The Data Act establishes rules governing the sharing of data generated through the use of connected products or related services (e.g. the Internet of Things, industrial machinery) and allows users to access the data they generate. It will contribute to the development of new services, particularly in artificial intelligence, where vast amounts of data are required for algorithm training. It also aims to make after-sales services and repairs of connected devices cheaper. In exceptional circumstances or emergencies, such as floods and wildfires, public sector bodies can access and use data held by the private sector, the new law stipulates.
Protection of trade secrets and prevention of unlawful data transfers
During negotiations, MEPs included a clear definition of trade secrets and trade secret holders in the text to prevent unlawful data transfers and data leaks to countries with weaker data protection regulations, or situations where increased access to data is exploited by competitors to reverse-engineer services or devices. MEPs also ensured that businesses can benefit from a single point of contact for all matters falling under the regulation.
The new law facilitates switching between cloud service providers and introduces safeguards against unlawful international data transfers by cloud service providers. MEPs ensured that the Data Act places the cloud service customers at the centre and enables them to negotiate contracts, to avoid being “locked in” with a provider.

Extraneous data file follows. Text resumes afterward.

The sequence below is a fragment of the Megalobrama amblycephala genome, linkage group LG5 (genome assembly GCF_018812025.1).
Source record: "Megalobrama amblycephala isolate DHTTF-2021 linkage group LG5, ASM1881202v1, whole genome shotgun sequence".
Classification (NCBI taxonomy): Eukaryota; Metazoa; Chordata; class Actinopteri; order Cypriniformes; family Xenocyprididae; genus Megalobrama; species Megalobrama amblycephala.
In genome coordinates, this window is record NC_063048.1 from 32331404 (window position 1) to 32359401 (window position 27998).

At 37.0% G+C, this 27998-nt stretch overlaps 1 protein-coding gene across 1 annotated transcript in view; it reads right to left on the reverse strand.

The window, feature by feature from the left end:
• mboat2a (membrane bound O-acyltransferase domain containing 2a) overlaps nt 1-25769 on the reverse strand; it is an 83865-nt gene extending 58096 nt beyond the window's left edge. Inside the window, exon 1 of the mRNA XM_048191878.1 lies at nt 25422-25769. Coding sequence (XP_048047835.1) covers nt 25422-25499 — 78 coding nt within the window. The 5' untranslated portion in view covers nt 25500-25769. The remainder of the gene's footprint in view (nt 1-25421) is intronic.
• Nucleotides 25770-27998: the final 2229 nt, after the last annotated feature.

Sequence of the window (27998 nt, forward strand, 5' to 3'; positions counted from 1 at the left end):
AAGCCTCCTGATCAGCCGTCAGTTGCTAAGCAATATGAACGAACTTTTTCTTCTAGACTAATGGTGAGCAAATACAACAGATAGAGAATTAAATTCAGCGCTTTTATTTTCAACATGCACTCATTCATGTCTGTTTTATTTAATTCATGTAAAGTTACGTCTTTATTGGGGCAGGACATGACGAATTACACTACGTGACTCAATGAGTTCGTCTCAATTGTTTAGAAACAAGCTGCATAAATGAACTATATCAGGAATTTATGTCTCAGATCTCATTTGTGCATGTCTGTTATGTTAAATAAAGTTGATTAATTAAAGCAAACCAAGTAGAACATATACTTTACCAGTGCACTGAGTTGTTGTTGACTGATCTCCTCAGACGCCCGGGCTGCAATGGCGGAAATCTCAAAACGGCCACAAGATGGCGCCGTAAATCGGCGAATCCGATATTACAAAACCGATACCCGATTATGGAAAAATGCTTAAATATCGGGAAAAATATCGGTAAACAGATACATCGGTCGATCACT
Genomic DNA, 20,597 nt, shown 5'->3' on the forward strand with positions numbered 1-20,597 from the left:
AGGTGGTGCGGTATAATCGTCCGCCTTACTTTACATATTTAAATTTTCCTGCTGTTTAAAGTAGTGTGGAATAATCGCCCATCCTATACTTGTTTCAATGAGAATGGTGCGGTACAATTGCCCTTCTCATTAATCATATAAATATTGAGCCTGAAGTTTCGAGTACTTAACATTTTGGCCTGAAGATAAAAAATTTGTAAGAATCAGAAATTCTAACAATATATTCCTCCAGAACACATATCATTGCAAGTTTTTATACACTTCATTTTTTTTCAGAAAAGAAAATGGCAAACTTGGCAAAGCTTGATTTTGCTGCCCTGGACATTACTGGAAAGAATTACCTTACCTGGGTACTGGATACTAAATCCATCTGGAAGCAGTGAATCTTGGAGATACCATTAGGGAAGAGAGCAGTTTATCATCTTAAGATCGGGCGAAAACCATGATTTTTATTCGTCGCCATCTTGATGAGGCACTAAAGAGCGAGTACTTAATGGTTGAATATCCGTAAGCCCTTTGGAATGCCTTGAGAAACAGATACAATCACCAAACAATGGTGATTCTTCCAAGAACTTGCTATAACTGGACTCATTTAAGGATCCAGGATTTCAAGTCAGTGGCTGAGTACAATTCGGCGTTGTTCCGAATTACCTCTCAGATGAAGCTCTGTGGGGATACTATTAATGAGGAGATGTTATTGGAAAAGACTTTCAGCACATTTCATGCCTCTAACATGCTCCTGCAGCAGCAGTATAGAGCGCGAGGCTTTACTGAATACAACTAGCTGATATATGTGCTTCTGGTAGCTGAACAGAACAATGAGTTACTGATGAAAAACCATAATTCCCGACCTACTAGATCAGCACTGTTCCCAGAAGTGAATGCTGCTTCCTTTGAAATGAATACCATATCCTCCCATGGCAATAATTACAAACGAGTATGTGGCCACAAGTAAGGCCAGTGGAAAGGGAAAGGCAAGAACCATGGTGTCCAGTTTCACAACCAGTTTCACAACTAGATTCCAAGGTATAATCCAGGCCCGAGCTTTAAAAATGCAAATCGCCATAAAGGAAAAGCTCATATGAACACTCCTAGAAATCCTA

Lead MEP Pilar del Castillo Vera (EPP, ES) said: “The Data Act is a game-changer. Having data on the functioning of industrial equipment will allow factories, farms and construction companies to optimise operational cycles, production lines and supply chain management. The Data Act will create a new data-agile system that enables easy access to an almost infinite amount of high-quality data. It will be instrumental in optimising existing business models and processes, boost the development of new ones and create new value. In other words, an opportunity for innovation and competitiveness”.
The informal agreement will need to be endorsed by both the Parliament and the Council to become law.
The volume of data generated by humans and machines is growing exponentially and becoming a critical factor for innovation by businesses and public authorities (e.g., shaping smart cities). The legislation will allow users access to the data they generate, as 80% of industrial data collected are never used, according to the European Commission.